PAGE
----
On March 11, a Vice President at Amazon Web Services, Amazon’s cloud computing behemoth, published a blog post announcing the release of its own version of Elasticsearch, a powerful open-source software search engine tool.
Elastic is a public company founded in 2012 that is currently worth over $5 billion; the vast majority of its revenue is generated by selling subscription access to Elastic’s search capabilities via the cloud. It’s based in Amsterdam and employs more than 1,200 people.
In the blog post, Adrian Cockcroft, VP of cloud architecture strategy at Amazon Web Services (AWS), explained that the company felt forced to take action because Elastic was “changing the rules” on how its software code could be shared. Those changes, made in the run-up to Elastic’s 2018 IPO, started mixing intellectual property into Elastic’s overall line of software products.
Open-source software is defined as code that can be freely shared and modified by anyone. But now Elastic was telling customers that certain elements in its product mix could not be accessed without payment and that the code could not be freely shared.
Elastic did not explain its strategic shift at the time. But industry observers interpreted the changes as a response to increasing competition from AWS, which had incorporated Elasticsearch’s code and search functionality into its own suite of computing services.
Elastic isn’t the only open source cloud tool company currently looking over its shoulder at AWS. In 2018 alone, at least eight firms have made similar “rule changes” designed to ward off what they see as unfair competition from a company intent on cannibalizing their services.
In his blog post, Cockcroft argued that by making part of its product suite proprietary, Elastic was betraying the core principles of the open source community. “Customers must be able to trust that open source projects stay open,” Cockcroft wrote. “When important open source projects that AWS and our customers depend on begin restricting access, changing licensing terms, or intermingling open source and proprietary software, we will invest to sustain the open source project and community.”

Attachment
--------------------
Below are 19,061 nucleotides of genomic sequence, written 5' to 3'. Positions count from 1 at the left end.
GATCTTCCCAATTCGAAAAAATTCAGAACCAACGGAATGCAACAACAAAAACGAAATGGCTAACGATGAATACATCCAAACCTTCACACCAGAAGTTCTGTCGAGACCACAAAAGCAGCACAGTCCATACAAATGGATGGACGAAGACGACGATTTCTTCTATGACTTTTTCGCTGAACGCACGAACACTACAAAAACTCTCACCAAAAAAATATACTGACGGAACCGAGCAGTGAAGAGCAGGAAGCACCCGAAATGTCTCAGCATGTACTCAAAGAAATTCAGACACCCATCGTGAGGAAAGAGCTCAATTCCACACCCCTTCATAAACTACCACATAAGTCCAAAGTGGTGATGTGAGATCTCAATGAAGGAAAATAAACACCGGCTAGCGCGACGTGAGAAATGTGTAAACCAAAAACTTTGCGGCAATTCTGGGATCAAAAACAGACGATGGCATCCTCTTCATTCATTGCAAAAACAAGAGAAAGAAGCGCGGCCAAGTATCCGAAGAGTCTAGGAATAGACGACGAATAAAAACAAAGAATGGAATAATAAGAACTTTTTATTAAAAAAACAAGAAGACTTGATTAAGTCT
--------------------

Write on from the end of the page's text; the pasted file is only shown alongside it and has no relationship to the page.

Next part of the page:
AWS’s announcement did not attract the immediate attention of the Democratic presidential candidates or the growing cadre of antitrust activists who have recently set their sights on Amazon. But in the world of open source and free software, where picayune changes in arcane language can spark the internet equivalent of the Hundred Years War, the release of AWS’s Open Distro for Elasticsearch launched a heated debate.
Open source software has been one of the biggest success stories of the software industry. In 2018 alone, Microsoft’s purchase of the open source software development platform GitHub for $7.5 billion, Salesforce’s purchase of the open source company Mulesoft for $6.5 billion, and IBM’s blockbuster $34 billion purchase of the Linux vendor Red Hat proved that open source is a crucial part of the larger software industry. And there is growing acceptance that the collaborative model of developing open source software is a winning strategy to meet the tech industry’s need for constant innovation. So, when the likes of Amazon start accusing companies of not playing fair, people notice.
AWS is striking at the Achilles’ heel of open source: lifting the work of others, and renting access to it.
Sharone Zitzman, a respected commentator on open source software and the head of developer relations at AppsFlyer, an app development company, called Amazon’s move a “hostile takeover” of Elastic’s business. Steven O’Grady, co-founder of the software industry analyst firm RedMonk, cited it as an example of the “existential threat” that open source companies like Elastic believe a handful of cloud computing giants could pose. Shay Banon, founder and CEO of Elastic, carefully defended Elastic’s new licensing practices, while at the same time making his unhappiness with Amazon crystal clear.